Neil White is a criminal lawyer and a writer. He is based in Manchester.
Why did you choose Manchester?
I’m a criminal lawyer. I used to be a defence lawyer and trained in Manchester, so the early part of my legal career was in Manchester. I’m a prosecutor now and the area in which I prosecute includes Manchester. It just seemed to be the natural choice. As a city, Manchester has everything a crime writer needs. Plenty of inner city problems, dark narrow streets, and surrounded by brooding moors. There are plenty of opportunities for settings.
You worked on oppositions between the characters: brothers, ex-lovers, generations, criminals. Furthermore, at the half of the novel, the reader knows more than the protagonists. Could you say few words about the construction of the novel?
I wish I could say that I set out with some particular method of construction in mind, but I’m not that scientific. One thing I do like to have is at least three strands, however, with one being the principal strand. These allows me to switch between the strands throughout the novel, which hopefully keeps the pages turning, as the reader will want to find out what happens with the other strands.
As for the rest, it is usually just me thinking “what can happen next” and then working out what I think works and what doesn’t. I plot as I go along, to an extent. I know the ending and who does what, but I don’t set out a strict plot outline as I think of things as I’m writing, which allows me to develop the plot rather than merely writing what I’d planned out.
Since “The Silence of the Lambs” by Thomas Harris, there have been many thrillers on serial killers, each one nastier than the others. Where does your interest in psychopaths come from?
Murders have always fascinated, and I think this is because people are interested in the darker sides of the human minds. Perhaps it is amazement at what some people can do, or even the enjoyment of people doing something horrific that they have thought of doing but never acted out.
People like to be scared too. The advantage of a crime thriller over, perhaps, a ghost story or horror story, is that firstly it poses questions then solves them, like who did it and why; people are naturally inquisitive and want answers. Secondly, there is the horror of knowing that whatever is in the pages could equally happen in real life. I can say that I have seen crueller and more gruesome things in real cases than many acts set out in crime novels.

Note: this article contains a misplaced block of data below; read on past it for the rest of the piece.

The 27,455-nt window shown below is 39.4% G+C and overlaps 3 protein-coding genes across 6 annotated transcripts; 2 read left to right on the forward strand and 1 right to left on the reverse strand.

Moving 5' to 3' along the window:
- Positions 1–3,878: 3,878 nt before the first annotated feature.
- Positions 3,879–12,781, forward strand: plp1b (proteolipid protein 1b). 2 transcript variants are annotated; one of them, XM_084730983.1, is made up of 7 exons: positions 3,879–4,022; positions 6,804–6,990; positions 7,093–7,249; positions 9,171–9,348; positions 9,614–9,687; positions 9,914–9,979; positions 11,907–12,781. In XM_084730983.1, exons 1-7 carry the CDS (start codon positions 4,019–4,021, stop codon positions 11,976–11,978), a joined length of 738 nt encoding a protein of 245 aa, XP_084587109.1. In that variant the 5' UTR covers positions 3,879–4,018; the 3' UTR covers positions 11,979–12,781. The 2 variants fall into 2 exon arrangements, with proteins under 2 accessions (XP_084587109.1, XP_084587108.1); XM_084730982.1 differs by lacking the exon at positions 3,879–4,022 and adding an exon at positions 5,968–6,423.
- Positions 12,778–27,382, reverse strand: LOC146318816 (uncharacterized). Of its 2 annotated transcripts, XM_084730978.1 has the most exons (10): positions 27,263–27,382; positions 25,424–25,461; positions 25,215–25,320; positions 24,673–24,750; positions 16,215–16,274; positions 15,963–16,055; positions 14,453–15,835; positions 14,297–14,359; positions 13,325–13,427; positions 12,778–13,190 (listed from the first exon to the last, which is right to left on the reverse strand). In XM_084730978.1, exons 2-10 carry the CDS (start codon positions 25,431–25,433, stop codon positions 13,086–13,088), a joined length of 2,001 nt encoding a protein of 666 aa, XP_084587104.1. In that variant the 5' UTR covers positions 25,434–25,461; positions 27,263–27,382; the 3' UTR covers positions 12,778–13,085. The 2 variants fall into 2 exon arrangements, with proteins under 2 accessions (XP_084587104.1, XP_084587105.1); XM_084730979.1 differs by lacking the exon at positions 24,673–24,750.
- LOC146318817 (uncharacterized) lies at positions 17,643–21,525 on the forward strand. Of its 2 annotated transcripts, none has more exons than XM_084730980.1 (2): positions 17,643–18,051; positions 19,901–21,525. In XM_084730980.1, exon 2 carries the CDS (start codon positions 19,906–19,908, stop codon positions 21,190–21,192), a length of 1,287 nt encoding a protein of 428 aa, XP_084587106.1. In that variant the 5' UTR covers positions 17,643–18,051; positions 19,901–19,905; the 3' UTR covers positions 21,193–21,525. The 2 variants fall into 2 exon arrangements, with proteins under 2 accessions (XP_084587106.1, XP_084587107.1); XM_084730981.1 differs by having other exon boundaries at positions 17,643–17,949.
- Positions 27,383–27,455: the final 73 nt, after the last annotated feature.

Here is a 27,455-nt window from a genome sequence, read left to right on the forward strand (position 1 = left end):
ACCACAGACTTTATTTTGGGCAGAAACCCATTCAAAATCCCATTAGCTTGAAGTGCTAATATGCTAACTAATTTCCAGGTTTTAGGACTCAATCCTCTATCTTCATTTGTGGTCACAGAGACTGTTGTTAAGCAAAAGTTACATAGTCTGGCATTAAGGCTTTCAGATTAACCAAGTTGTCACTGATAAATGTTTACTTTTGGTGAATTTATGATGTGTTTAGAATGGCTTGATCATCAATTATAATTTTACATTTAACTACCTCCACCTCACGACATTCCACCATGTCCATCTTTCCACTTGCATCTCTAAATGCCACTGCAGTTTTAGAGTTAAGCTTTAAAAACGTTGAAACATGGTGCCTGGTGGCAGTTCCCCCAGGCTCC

Crime has always interested me. It’s those dark corners of the mind that I find fascinating. When I was training to be a lawyer, I only ever imagined myself as a criminal lawyer. I imagined myself in a courtroom, not a boardroom. Even as an experienced criminal lawyer, I’ve been practising now for twenty years, I am still staggered at the crimes people commit, from the terrible to the bizarre. Human beings are interesting and complex and unpredictable. Crimes demonstrate that more clearly than anything.
You don’t spare Joe Parker, your criminal defence lawyer. Whose side are you on?
As a prosecuting lawyer, I couldn’t resist making it uncomfortable for a defence lawyer. Equally, however, I did want to show the reality of being a defence lawyer, as it is in England. I think of myself as a criminal lawyer who happens to prosecute, rather than as just a prosecutor, if you get my distinction.
How did you come to write crime novels?
I had wanted to be a writer for a long time before I became one. It was the one thing I could do well at school, put words on the page. Once I’d finished my legal studies, I started to write, although it was a long time before I was eventually published. As for the choice of crime fiction, it was only ever going to be crime fiction, as that is what I read. My goal was simple: to write a book I would want to read, and I have kept to that.